• Liitukut Sugpiat'Stun (We Are Learning How To Be Real People): Exploring Kodiak Alutiiq Literature Through Core Values

      Drabek, Alisha Susana; Barnhardt, Ray (2012)
      The decline of Kodiak Alutiiq oral tradition practices and limited awareness or understanding of archived stories has kept them from being integrated into school curriculum. This study catalogs an anthology of archived Alutiiq literature documented since 1804, and provides an historical and values-based analysis of Alutiiq literature, focused on the educational significance of stories as tools for individual and community wellbeing. The study offers an exploration of values, worldview and knowledge embedded in Alutiiq stories. It also provides a history of colonial impacts on Alutiiq education and an in-depth study of the early colonial observers and ethnographers who collected Alutiiq oral literature, clarifying the context in which the stories have been retold or framed. Collections of traditional Indigenous literatures are valuable on many levels. This collection is of historical and personal significance for local Kodiak Alutiiq tribal members' identity as it makes these resources more accessible for community members and educators, and therefore accessible to younger and future generations. The conclusion also provides recommendations for next steps for developing curriculum and revitalizing Alutiiq oral traditions. The book is intended to contribute to an understanding of the evolution of cultural traditions in Alaska, and to serve as a model for similar cultural reclamation and education efforts.
    • The Crossing

      Radford, Laura Anne (1995)
      The short stories in this collection focus on small but revealing moments in the lives of the various characters. The stories take place in a short period in which choices present themselves. Finding themselves paralyzed in their own inertia, the characters see the problems facing them yet choose the path of least resistance.<p> As implied by the title, The Crossing, many boundaries, ideas, and expectations are crossed over but not resolved. The characters come to greater understandings of themselves and their situations, but have yet to act on them.<p> In all but one story, the point of view is in third person, which narrows the focus and heightens the intensity of emotion. The action is quiet, often focusing on gestures rather than explosions. The characters and conflicts are not extraordinary, and it is in this that the stories gain their verisimilitude. <p>
    • The Last Settlers

      Brice, Jennifer Page (1995)
      The American frontier closed in 1986 without fanfare. Earlier in that decade, the federal government offered up the last 40,000 acres for settlement in two parcels. The first was near Lake Minchumina, in the geographic center of Alaska, and the second was at Slana, near Alaska's eastern border with Canada. The following essays chronicle the daily doings of two communities and, in particular, two families: the Hannans of Deadfish Lake and the Craigs of South Slana. A work of literary journalism, The Last Settlers draws on interviews, historical documents and reminiscences to explore the changing meanings, on the cusp of the twenty-first century, of wilderness and civilization, stewardship and community. <p>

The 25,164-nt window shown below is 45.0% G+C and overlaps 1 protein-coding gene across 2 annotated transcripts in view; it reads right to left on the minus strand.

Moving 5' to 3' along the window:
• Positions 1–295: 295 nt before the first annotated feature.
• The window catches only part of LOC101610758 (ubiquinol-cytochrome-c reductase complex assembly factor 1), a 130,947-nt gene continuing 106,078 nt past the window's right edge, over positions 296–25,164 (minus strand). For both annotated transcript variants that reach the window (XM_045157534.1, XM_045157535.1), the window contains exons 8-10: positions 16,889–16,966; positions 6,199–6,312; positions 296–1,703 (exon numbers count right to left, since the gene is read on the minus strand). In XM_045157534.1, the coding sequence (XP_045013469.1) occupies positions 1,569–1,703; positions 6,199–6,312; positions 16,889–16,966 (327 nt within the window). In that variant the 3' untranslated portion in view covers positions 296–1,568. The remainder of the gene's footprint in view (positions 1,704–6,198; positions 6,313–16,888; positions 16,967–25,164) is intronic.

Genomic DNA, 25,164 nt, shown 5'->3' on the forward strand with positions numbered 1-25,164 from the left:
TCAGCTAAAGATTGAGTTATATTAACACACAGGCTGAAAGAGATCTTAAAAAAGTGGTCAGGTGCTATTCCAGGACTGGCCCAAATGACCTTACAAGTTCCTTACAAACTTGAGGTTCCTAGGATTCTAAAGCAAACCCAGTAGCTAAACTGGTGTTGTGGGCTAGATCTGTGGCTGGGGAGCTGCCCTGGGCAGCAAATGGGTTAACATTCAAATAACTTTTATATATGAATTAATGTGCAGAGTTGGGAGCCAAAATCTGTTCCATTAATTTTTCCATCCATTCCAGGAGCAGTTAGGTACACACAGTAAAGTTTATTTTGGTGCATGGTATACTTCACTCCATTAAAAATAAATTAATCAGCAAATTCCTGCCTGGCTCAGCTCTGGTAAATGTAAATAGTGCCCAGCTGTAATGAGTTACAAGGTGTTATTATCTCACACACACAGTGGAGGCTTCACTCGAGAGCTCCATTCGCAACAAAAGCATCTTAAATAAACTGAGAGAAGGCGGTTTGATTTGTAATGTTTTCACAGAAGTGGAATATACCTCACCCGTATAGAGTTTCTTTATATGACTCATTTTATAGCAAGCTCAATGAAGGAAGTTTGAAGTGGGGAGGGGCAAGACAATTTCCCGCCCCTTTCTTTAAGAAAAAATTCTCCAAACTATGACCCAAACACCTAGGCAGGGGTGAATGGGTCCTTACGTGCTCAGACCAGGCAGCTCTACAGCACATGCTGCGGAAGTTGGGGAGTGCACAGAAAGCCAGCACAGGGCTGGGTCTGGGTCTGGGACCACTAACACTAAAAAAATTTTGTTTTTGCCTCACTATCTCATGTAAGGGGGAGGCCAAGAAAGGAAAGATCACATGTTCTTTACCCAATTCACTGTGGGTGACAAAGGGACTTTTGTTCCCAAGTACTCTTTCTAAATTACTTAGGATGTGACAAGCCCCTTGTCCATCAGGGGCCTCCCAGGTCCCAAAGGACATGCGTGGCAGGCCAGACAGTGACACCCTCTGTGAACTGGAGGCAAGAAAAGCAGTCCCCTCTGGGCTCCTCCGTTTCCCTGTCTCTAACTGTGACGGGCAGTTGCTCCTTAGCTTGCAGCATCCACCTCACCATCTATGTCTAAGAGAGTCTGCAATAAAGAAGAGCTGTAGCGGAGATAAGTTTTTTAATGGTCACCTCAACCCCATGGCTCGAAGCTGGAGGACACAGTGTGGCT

• Walk Softly With Me: Adventures Of A Woman Big-Game Guide In Alaska

      Mcleod-Everette, Sharon Esther; Murray, John A. (1993)
      Walk Softly With Me: Adventures of a Woman Big-Game Guide in Alaska is a memoir blending adventure, description, dialogue, and humor. The animals and landscapes in Interior Alaska are revealed through the eyes of a woman tackling the male-dominated arena of big-game guiding. The thesis describes the author's evolution from hunting rabbits and tender moose for subsistence to leading clients in search of trophies. In an attempt to provide an objective view of the ethics of hunting and game management, the author explores the question of why we hunt and our relationship with the animals we pursue.<p> The thesis is written in informal first person point of view, beginning with early homesteading life and moving through scenes with hunters and other guides. The natural history of animals is woven into the narrative, as are the changes that the author experiences. The thesis culminates with the author's introspective look at why she guides and whether she will continue. <p>
    • What I'm Waiting For

      Simpson, Sheryl Ann (1995)
      What I'm Waiting For is a collection of essays that explores the boundaries between people and wilderness in Alaska. Most of the essays use childhood experience and journeys into the country to examine the relationship of history, myth, imagination, and language to landscape and wildlife. The style shifts among literary journalism, personal essay, and memoir as the narrator tries to locate her own place within these relationships. The viewpoint moves from an outsider's perspective represented by the narrator as a reporter, to an insider's stance as someone who grew up in the state. The writing attempts to overcome northern stereotypes and to present deeper meanings offered by Alaska's wilderness. <p>